The Georgetown Law Juvenile Justice Clinic & Initiative is pleased to announce the release of Seeing What’s Underneath: A Resource for Understanding Behavior & Using Language in Juvenile Court, developed in partnership with the National Juvenile Defender Center, the National Council of Juvenile and Family Court Judges, and Fair and Just Prosecution.
Juvenile Justice Clinic & Initiative
As one of the first legal clinics of its kind, the Georgetown Law Juvenile Justice Clinic continues to be one of the premier law school clinics in the country.
Juvenile Justice Clinic
The Juvenile Justice Clinic was founded in 1973, a mere six years after the Supreme Court extended the right to counsel and procedural due process to children in its landmark case In re Gault.
One of the first law school-based clinics specializing in children’s issues, the Juvenile Justice Clinic sought to fulfill the mandate of the Gault decision, expand the legal rights of children and ensure that children are protected from maltreatment by their parents or the government.
In its early years, the Clinic handled all types of cases involving children, delinquency, education, and child neglect and abuse among others, and helped to formulate policy at the local and national levels. Over time, the Clinic’s focus narrowed to handling only delinquency cases and education cases.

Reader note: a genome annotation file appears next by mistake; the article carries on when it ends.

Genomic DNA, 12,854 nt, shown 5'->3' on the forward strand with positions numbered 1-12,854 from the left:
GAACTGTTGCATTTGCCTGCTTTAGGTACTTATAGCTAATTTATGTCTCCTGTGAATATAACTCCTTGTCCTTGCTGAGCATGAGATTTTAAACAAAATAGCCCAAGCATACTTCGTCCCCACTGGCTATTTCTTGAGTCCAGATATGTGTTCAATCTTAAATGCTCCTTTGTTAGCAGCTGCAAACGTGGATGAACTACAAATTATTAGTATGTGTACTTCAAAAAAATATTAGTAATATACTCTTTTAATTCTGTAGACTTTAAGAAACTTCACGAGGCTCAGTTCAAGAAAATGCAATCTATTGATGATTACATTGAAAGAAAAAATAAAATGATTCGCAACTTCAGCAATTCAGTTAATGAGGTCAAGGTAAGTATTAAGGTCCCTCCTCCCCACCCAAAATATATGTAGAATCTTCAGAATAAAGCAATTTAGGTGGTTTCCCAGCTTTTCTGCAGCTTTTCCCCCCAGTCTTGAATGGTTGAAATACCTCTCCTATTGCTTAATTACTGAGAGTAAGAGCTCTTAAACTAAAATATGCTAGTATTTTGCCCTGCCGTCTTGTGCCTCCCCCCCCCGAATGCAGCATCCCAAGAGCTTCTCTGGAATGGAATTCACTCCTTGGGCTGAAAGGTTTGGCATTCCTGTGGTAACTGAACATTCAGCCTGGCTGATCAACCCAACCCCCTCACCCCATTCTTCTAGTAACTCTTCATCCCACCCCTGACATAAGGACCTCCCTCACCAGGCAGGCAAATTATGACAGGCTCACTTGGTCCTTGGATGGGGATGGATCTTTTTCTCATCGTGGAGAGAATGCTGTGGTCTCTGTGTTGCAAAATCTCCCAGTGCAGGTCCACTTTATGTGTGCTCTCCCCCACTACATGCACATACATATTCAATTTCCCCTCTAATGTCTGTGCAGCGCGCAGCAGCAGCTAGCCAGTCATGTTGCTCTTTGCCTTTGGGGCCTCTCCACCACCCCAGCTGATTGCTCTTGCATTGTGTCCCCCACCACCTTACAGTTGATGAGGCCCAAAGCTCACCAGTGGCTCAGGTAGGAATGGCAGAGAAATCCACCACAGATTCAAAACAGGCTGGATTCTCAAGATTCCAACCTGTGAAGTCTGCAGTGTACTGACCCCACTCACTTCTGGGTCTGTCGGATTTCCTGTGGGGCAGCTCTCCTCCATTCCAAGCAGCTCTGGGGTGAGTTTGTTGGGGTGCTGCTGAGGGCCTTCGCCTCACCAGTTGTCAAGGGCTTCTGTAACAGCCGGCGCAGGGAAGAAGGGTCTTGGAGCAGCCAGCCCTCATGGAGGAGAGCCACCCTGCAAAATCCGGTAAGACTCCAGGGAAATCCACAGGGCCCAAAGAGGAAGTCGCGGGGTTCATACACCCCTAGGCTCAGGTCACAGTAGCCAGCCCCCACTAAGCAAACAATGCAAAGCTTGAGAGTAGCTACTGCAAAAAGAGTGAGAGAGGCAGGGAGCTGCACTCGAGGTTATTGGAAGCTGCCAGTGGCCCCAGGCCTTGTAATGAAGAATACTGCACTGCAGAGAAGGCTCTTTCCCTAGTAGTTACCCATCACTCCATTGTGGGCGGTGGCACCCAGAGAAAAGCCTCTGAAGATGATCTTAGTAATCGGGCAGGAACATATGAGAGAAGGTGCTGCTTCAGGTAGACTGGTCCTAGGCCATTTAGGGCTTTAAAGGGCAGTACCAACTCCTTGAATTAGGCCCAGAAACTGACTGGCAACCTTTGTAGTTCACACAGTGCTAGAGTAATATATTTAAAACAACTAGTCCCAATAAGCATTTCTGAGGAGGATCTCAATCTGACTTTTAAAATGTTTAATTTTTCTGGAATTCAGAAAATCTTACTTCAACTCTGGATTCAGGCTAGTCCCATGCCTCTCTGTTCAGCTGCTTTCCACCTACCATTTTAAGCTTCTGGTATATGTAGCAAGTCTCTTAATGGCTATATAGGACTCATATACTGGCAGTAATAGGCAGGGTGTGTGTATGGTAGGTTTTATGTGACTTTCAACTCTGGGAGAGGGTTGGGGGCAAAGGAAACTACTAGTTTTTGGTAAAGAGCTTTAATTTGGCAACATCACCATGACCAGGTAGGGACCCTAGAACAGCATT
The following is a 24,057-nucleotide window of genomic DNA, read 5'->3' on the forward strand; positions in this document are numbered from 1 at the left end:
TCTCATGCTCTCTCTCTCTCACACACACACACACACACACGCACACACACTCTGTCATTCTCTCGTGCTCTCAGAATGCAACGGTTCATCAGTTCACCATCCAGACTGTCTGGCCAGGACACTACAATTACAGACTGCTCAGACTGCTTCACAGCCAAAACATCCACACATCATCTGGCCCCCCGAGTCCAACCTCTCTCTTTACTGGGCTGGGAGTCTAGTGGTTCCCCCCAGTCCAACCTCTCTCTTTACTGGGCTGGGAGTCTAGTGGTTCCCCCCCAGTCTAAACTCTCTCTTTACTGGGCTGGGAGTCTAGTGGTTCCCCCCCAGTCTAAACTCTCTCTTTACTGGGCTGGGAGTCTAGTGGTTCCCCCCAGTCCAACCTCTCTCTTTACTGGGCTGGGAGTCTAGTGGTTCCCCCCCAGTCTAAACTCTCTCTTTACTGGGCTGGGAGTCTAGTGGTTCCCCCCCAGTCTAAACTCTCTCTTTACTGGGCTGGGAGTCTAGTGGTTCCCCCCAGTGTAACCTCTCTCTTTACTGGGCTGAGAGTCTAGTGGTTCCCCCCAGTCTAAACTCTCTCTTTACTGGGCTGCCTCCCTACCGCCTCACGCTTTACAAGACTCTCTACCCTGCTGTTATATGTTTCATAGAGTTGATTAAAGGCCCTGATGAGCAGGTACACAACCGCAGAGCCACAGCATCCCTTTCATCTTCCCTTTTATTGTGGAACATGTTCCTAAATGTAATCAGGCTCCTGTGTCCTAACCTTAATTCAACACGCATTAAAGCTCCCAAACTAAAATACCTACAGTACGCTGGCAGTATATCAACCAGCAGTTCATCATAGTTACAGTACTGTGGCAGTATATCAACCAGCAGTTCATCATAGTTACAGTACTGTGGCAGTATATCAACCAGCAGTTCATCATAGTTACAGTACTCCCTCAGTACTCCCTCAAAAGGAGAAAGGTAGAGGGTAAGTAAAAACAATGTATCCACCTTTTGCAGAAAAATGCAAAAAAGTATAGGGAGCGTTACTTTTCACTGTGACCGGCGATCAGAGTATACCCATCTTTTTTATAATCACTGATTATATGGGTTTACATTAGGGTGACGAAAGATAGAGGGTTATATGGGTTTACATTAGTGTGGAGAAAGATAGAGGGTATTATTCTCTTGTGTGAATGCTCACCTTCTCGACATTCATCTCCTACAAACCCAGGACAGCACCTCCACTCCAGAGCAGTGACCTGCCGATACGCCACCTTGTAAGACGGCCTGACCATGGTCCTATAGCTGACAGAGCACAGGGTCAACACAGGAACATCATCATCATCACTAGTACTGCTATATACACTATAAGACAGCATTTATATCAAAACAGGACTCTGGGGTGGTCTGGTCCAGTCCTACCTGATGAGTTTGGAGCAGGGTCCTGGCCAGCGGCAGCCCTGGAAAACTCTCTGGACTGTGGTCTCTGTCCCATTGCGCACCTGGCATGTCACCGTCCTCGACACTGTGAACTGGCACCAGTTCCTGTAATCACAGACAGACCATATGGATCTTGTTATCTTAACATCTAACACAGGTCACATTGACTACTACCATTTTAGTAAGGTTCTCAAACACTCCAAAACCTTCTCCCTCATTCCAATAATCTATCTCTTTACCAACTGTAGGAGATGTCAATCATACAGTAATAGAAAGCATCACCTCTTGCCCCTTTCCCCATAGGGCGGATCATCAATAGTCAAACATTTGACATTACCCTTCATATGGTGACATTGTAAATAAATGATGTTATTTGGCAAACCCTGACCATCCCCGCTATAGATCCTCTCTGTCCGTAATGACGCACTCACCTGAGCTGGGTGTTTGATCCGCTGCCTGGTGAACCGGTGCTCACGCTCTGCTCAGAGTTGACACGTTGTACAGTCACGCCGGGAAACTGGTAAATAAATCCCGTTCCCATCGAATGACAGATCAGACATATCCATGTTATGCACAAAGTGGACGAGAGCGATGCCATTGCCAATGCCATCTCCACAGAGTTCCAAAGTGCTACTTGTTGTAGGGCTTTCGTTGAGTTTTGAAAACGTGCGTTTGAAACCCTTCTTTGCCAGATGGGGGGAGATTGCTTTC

Juvenile Justice Initiative
In 2015, the faculty of the Juvenile Justice Clinic expanded the reach of the Clinic by establishing the Georgetown Law Juvenile Justice Initiative. The Initiative is designed to explore and advance new policies and programs to assist young people and to train juvenile defenders across the nation as the Clinic continues its core mission of educating law students and representing youth accused of crime. Operating at the National, Regional, and Local level with a primary focus on Racial Justice, the mission of the Juvenile Justice Initiative is to advocate for a smaller, better, and more just juvenile legal system in the District of Columbia, the Mid-Atlantic region, and across the country.
Op-ed by Director Kristin Henning: "Police Have Killed at Least 5 Children in the Last Month Alone. When Will It Stop?" at SlateApril 23, 2021
"[T]he persistent examples of police killing Black and brown children raises the question: Who is entitled to the grace of childhood? [...] No doubt, the police want us to slow down, resist snap judgments, and evaluate this shooting independently of all the others. But this is exactly what the police should be doing every time they each encounter a child."
Interview with JJC Director Kristin Henning featured on Vox: "The History of Police Killing Children in America"April 22, 2021
"It’s not going to be different until we radically reduce the footprint of police officers in the lives of Black and brown children." Prof. Kristin Henning spoke with Vox about Ma’Khia Bryant, Adam Toledo, and law enforcement’s long tradition of policing and brutalizing Black and brown children.